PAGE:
"Not only do members of both communities support negotiated peace between Israel and its neighbours, they also want to see the Bush administration play a role to make it happen," she added.

The survey, a sequel to a first-ever side-by-side poll of the two communities in 2002, comes amid growing speculation about prospects for peace -- or more war -- in the region.

Recent fighting in Gaza between Fatah and Hamas, which are supposed to be working together as part of a government of national unity midwifed by Saudi King Abdullah, has dampened prospects for a resumption of the Israeli-Palestinian peace process that has been promoted, in particular, by Secretary of State Condoleezza Rice and Washington's European allies.

At the same time, the government of Israeli Prime Minister Ehud Olmert has so far spurned -- reportedly at the behest of the Bush administration -- appeals by Syrian President Bashar al-Assad for direct talks aimed at returning the Golan Heights to Damascus in return for normalising bilateral ties and presumably ending Syrian support for Hezbollah and Hamas.

Meanwhile, Iran's regional ascendancy in the wake of Washington's 2003 Iraq invasion has stirred growing concern not only on the part of both Israel and the U.S., but also Sunni-led Arab governments which, under Abdullah's leadership, have appeared more disposed to make peace with Israel than ever before. But they have so far been frustrated by Bush's reluctance to press Olmert to make key concessions that could give the Arab League initiative greater momentum.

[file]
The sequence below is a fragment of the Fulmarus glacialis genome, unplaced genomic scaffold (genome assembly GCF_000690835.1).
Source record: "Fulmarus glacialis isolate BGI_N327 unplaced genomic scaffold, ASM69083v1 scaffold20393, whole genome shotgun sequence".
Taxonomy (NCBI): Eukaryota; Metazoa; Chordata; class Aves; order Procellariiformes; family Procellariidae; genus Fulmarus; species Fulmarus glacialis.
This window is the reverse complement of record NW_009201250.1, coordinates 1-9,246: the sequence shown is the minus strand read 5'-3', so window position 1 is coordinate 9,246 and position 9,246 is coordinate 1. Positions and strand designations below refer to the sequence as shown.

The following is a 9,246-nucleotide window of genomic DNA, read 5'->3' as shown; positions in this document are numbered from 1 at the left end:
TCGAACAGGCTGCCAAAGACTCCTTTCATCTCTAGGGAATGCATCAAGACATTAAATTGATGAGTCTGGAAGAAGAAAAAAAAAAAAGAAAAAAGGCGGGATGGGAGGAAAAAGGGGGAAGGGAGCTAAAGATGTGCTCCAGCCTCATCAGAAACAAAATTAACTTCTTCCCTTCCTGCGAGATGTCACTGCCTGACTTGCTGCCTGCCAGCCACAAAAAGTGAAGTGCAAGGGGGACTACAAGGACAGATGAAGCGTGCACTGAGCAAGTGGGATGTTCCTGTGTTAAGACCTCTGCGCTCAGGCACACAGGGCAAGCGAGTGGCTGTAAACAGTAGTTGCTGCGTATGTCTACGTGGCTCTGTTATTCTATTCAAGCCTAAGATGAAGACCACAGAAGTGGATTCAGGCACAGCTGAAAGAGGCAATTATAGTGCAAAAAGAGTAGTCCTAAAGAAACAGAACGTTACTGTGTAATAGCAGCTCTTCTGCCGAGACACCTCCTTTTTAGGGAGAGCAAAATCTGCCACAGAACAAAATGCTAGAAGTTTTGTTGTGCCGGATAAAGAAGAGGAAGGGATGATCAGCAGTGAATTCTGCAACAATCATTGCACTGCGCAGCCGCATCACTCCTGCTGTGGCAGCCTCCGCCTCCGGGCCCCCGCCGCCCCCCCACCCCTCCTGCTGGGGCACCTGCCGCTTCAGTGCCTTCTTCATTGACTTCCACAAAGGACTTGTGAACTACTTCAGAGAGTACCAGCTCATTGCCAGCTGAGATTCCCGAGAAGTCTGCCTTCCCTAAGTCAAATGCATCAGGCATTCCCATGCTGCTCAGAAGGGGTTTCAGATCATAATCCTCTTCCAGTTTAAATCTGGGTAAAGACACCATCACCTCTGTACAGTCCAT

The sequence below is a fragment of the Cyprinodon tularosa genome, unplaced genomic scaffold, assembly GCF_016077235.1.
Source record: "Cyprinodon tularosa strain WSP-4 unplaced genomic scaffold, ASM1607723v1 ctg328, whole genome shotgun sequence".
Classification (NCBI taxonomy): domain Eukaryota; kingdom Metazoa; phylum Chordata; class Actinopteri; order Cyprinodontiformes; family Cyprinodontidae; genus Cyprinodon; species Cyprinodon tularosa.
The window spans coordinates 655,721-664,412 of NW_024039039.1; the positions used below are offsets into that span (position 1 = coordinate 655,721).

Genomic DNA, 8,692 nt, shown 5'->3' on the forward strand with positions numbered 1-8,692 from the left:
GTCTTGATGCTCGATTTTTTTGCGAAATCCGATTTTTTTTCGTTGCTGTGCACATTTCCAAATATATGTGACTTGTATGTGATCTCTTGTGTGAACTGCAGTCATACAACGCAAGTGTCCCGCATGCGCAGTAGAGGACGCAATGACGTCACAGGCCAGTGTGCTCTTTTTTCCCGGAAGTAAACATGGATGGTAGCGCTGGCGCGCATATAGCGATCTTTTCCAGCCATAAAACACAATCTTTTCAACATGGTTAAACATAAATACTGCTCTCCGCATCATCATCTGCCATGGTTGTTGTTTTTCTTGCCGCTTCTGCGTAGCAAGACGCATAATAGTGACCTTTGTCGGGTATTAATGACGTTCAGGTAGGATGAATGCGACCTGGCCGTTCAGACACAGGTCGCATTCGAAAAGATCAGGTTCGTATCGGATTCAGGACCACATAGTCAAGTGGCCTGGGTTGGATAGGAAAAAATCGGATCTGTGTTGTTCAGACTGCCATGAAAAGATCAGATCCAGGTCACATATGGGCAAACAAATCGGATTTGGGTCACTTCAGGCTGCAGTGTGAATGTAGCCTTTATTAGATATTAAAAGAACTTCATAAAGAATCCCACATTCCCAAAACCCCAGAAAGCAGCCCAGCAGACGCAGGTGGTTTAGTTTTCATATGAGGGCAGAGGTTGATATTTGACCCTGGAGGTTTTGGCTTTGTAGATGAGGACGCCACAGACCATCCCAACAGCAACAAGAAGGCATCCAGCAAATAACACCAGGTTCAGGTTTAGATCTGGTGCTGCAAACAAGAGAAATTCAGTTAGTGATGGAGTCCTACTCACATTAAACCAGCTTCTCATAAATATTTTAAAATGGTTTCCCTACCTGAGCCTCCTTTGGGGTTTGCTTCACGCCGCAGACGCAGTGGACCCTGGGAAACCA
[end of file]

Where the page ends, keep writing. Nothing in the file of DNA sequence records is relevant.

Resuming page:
Bush's failure to become seriously engaged in peace efforts has also clearly frustrated the Jewish and Arab American communities here, too. Only one in five respondents in each community described Bush's performance in the region as either somewhat or very effective.

Both the Jewish-American and the Arab-American communities, which are highly educated when compared with other demographic groups, have been very attentive to events in the region, according to the survey. More than nine out of 10 respondents in both communities said they follow the situation in the Middle East either "very" (55 percent of each group) or "somewhat" closely.

Majorities in both communities described Bush's approach to the region either as favouring Israel or as "disengaged". Asked what approach they preferred, two-thirds of Arab Americans said he should "steer a middle course", a position with which 40 percent of Jewish Americans agreed. Forty-four percent of Jewish respondents, however, said Bush should continue "leaning toward Israel".